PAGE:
This romance, the main event of the first half of the novel (a novel that covers each month of the calendar year), is constantly framed by Bridget’s interactions with her friends. No action of Daniel is too small to be analyzed by Bridget’s loyal trio of pals: the explosively opinionated Shazzer, the delicate Jude, and appearance-obsessed Tom, a homosexual. At least once a week the four get together, and the meetings, in addition to being a forum for discussing Bridget’s problems, also involve Shazzer proclaiming stridently her vision of feminism; Jude complaining and worrying about her own commitment-phobic boyfriend, Vile Richard; and Tom alternately offering advice to all and wondering aloud about his own tenuous relationship with Pretentious Jerome. (The epithets “vile” and “pretentious” are Bridget’s own, and are, in the diary, inseparable from the actual names.)

The other significant characters in the novel are Bridget’s parents. From the outset, they are having problems. After more than thirty years of marriage, Bridget’s mother decides to separate from her husband and pursue a career as a television presenter. Although she denies it to Bridget, she also becomes romantically involved with a person of questionable character, a Portuguese man named Julio. Bridget’s father, crushed by these developments, becomes a shell of his former self, so Bridget finds herself besieged by embarrassingly personal phone calls from him and from her mother.

Meanwhile, Bridget and Daniel have been going together for a few months, and though there have been a few hitches in their relationship, Bridget finds she is very much in love with him. However, her earlier misgivings about Daniel are confirmed when he ducks out, at the last minute, from participating in a family costume party the two had been invited to attend. The “tarts and vicars” costume theme is abandoned by the host, but that message is never delivered to Bridget, so she is forced to endure catty jokes and horrid small talk while wearing a come-hither street-woman outfit, complete with a bunny tail on the back. Utterly embarrassed, she stops by Daniel’s apartment after the party for a comforting word, only to find that he has not been working as he claimed he would be but has in fact been with another woman. Furious, Bridget quits her job at the publishing house, and, with the help of her mother’s newfound connections, finds work as a reporter for a local television station.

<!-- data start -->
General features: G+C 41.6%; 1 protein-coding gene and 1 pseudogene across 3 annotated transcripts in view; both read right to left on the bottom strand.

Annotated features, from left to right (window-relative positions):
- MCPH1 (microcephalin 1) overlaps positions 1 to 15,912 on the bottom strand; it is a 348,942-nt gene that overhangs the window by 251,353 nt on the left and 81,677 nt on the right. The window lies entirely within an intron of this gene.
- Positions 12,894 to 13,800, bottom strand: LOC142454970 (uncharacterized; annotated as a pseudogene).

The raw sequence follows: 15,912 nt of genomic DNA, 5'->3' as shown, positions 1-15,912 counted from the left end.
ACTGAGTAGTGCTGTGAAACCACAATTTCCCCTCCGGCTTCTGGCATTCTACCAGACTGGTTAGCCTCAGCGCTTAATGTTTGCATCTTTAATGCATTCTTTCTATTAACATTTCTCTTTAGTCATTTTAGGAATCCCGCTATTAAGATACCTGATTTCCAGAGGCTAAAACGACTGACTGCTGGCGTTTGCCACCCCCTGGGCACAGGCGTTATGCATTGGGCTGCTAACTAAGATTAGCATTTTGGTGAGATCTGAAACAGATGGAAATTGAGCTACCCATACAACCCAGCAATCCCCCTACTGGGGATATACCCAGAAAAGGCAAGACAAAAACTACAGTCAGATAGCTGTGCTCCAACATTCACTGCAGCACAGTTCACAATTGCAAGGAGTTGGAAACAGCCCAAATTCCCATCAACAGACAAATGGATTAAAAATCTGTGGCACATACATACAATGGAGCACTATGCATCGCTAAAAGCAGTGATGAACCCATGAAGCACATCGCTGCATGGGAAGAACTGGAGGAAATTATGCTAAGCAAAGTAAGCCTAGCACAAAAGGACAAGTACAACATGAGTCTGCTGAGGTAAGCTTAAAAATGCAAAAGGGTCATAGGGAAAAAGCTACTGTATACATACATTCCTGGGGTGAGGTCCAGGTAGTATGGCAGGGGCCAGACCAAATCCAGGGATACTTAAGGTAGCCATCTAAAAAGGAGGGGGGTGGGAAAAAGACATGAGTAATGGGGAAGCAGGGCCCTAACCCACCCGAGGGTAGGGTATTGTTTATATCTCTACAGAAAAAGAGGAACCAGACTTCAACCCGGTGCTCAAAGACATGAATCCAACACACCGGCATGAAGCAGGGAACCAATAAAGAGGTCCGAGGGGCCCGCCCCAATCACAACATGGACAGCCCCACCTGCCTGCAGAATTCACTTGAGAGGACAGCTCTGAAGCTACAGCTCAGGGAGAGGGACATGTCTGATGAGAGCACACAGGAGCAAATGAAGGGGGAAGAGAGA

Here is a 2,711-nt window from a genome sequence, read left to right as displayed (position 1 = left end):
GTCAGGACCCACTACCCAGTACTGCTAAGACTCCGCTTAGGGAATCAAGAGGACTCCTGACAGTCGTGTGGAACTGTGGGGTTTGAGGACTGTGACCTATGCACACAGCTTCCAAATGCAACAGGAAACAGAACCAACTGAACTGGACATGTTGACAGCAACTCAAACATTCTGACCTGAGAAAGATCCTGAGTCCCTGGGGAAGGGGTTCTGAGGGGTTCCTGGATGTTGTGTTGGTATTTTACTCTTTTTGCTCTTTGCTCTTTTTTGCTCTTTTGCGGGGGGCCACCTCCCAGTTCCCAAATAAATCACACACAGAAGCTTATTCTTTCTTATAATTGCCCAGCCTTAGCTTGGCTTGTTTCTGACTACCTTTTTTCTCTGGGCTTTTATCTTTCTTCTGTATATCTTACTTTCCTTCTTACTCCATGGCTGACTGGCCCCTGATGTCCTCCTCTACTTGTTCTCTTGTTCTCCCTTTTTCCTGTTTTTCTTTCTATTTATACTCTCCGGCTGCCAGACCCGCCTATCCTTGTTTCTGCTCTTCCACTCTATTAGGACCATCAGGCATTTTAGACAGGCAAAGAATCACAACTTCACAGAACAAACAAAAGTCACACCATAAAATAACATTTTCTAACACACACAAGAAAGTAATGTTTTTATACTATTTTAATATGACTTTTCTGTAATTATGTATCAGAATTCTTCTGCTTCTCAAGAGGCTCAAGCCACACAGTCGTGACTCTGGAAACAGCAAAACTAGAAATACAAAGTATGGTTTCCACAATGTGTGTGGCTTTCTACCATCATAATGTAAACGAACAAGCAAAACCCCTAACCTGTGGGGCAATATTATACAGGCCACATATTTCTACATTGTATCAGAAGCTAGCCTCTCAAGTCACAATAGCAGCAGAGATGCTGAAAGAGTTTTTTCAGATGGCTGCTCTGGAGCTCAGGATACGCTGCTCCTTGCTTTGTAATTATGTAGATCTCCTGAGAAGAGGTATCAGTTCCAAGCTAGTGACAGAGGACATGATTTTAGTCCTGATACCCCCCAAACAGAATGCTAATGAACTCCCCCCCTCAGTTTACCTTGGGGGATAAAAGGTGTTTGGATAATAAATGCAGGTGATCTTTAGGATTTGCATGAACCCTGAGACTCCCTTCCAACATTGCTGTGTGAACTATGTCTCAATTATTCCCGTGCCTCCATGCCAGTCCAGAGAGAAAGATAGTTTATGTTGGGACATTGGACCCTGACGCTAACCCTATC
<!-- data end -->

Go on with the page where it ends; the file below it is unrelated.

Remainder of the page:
It is at this point that Mark Darcy becomes a character of interest to Bridget. A childhood playmate of Bridget’s, the now divorced Mark is introduced to the reader at the beginning of the novel at a Christmas party with Bridget’s family; in fact, Bridget’s mother is trying to set the two of them up. Bridget’s first impression of Mark as a cold and harsh person is reinforced later in the novel at the costume party, when he openly criticizes Daniel to Bridget. Events in the second half of the novel, however, will make Bridget reexamine her initial feelings.

Bridget is assigned to cover a front-page human rights lawsuit, but she misses the interview time because she is making a run for cigarettes and believes she will certainly be fired. However, Mark Darcy, who is the acting attorney in the case, happens to be fetching cigarettes for his client at the same moment as Bridget, and in a gesture of generosity, he grants an exclusive interview between his client and Bridget. The avenues are now open for Mark and Bridget to begin a romance of their own, but not before Mark has done another good deed to seal his reputation in Bridget’s eyes.

When Bridget’s mother leaves the country with Julio and thousands of pounds scammed from her friends and family, it is Mark who follows Julio to Portugal to make sure Bridget’s mother is returned safely. After this is accomplished, he commandeers Julio’s capture in England at the annual Christmas party, and he rescues Bridget from another lonely holiday by whisking her away to an expensive hotel suite. There he confesses his love for Bridget, and the diaries conclude with the two together in bed.